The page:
If you’ve ever spent hours combing Wikipedia for information about a topic, opening up tab after tab to compare different pages, then you’ll appreciate Silk.
Silk is an app for the web that wants to help you collect, sort and view the information that you need without making you comb through the data yourself. Think of it as an intern that knows everything about a given subject and can deliver that information to you with minimal effort.
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Silk can be used in a couple of different ways. The first way is that it can be seeded with data from other sites. Wikipedia, IMDB and CrunchBase are examples of sites that have a lot of data about given topics.
Unfortunately, those sites can be tedious to navigate and it’s time consuming to pull out the specific data that you’re interested in.
Here’s an example, lets say you wanted to find out which companies were sold for over $1B that had founders over the age of 40 when they were started. You could comb CrunchBase for the information, because that’s just the sort of thing that the data stored there is good for. Doing so would require a lot of time and a bunch of surfing and comparing. Instead, you fire up a copy of Silk that has been seeded with CrunchBase data.
There you can browse the data page by page, just as you would on CrunchBase. But Silk also indexes the data in all sorts of other useful ways. Among these is a tagging system that allows you to filter and search the data with specific parameters. Quickly drilling down to the information that you need without the extensive searching and comparing that would normally be necessary.
In addition to indexing the information for easier searching, Silk can also visualize that data in a variety of forms like pie or column graphs, tables, comparison charts and lists.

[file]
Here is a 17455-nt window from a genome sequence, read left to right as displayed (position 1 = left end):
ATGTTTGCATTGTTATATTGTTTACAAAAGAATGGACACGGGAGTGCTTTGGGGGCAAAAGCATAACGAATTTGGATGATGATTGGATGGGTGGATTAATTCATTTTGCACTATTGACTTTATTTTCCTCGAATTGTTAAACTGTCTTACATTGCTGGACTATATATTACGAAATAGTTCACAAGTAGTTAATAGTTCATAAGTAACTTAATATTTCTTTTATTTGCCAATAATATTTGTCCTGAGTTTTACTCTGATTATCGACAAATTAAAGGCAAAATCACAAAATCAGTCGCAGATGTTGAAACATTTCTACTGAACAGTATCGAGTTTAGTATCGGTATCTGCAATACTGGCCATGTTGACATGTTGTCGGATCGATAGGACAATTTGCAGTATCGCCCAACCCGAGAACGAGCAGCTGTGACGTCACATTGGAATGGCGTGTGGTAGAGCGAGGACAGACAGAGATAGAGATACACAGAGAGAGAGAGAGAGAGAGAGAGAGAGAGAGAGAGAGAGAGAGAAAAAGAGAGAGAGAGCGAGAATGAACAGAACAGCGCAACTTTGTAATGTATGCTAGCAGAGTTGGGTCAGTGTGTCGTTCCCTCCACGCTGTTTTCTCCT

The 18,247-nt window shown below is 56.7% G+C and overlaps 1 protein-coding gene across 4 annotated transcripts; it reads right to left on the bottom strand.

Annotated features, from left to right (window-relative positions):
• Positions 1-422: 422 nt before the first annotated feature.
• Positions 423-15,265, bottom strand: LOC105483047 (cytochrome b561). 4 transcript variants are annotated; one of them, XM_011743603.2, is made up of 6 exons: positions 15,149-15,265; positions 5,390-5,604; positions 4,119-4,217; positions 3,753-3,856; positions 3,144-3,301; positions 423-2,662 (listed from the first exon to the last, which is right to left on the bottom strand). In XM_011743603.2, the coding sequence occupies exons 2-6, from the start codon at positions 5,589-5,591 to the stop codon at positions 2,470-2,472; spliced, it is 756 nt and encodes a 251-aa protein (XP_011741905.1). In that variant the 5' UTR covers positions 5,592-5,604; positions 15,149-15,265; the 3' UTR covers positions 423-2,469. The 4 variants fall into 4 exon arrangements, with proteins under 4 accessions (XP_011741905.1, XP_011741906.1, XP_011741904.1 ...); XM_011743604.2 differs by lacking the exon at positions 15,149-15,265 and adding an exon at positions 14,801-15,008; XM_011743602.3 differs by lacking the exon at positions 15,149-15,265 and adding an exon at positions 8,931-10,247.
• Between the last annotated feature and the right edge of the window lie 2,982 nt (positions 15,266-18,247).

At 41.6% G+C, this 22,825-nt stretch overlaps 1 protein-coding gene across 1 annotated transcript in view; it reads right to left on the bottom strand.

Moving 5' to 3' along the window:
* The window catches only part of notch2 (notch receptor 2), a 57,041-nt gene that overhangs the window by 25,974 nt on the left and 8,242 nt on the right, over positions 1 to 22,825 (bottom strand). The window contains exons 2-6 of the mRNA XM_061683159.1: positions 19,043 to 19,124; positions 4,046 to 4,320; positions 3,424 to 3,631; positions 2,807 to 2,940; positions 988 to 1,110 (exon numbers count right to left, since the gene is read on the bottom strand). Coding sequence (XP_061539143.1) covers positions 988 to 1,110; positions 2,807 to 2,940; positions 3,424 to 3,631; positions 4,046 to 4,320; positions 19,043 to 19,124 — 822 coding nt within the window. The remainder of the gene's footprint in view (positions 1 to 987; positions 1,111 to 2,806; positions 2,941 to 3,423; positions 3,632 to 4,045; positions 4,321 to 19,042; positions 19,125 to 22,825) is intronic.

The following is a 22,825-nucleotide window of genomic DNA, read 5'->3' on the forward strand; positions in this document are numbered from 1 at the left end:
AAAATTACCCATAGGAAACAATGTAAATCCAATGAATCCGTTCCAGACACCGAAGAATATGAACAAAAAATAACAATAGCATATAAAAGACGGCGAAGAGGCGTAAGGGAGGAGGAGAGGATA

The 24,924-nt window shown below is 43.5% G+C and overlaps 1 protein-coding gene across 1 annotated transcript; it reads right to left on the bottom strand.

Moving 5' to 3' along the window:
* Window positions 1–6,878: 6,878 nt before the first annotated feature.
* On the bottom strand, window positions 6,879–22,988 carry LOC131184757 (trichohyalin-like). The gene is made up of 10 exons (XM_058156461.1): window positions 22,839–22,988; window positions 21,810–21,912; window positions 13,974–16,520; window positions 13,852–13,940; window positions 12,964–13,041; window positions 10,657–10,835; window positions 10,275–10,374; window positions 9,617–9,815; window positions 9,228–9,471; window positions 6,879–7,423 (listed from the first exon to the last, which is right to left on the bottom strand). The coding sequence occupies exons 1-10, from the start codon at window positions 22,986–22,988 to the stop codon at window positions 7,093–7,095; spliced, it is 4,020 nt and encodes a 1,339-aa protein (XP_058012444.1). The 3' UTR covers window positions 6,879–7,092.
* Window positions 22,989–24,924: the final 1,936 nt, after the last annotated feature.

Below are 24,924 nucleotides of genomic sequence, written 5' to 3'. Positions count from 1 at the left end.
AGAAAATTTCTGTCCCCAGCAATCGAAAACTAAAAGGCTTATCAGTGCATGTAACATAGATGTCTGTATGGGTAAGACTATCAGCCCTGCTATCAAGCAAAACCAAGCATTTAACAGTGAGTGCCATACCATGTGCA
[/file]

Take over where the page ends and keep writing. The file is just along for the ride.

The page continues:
Silk accesses data that already exists out there on the web but allows you to sort that information in seconds with an easy to use filtering system and display that data in a visually attractive and descriptive manner.
You’re not just limited to information available on other sites either. You can seed Silk with data from your own company to use as an internal research tool that your employees can edit. That information can then be made available to the web in a form that’s easy on the eyes for readers and that’s easily indexed by search engines.
The ease with which Silk allows you to handle data is inspiring for anyone who has to do research for their jobs or studies. The ability to visualize that data in charts and graphs as well as standard lists is just cream on the top.
Silk is launching an exclusive site together with The Next Web during, allowing users to use Silk to browse TNW along with initially seeded CrunchBase content. This will allow users to browse startup information using Silks powerful tools.
We have more details to come with regards to how you can sign up for the Silk beta on a prioritized TNW list but for now you can visit Silk’s site here to sign up to be notified when you’ll be able to try it for yourself.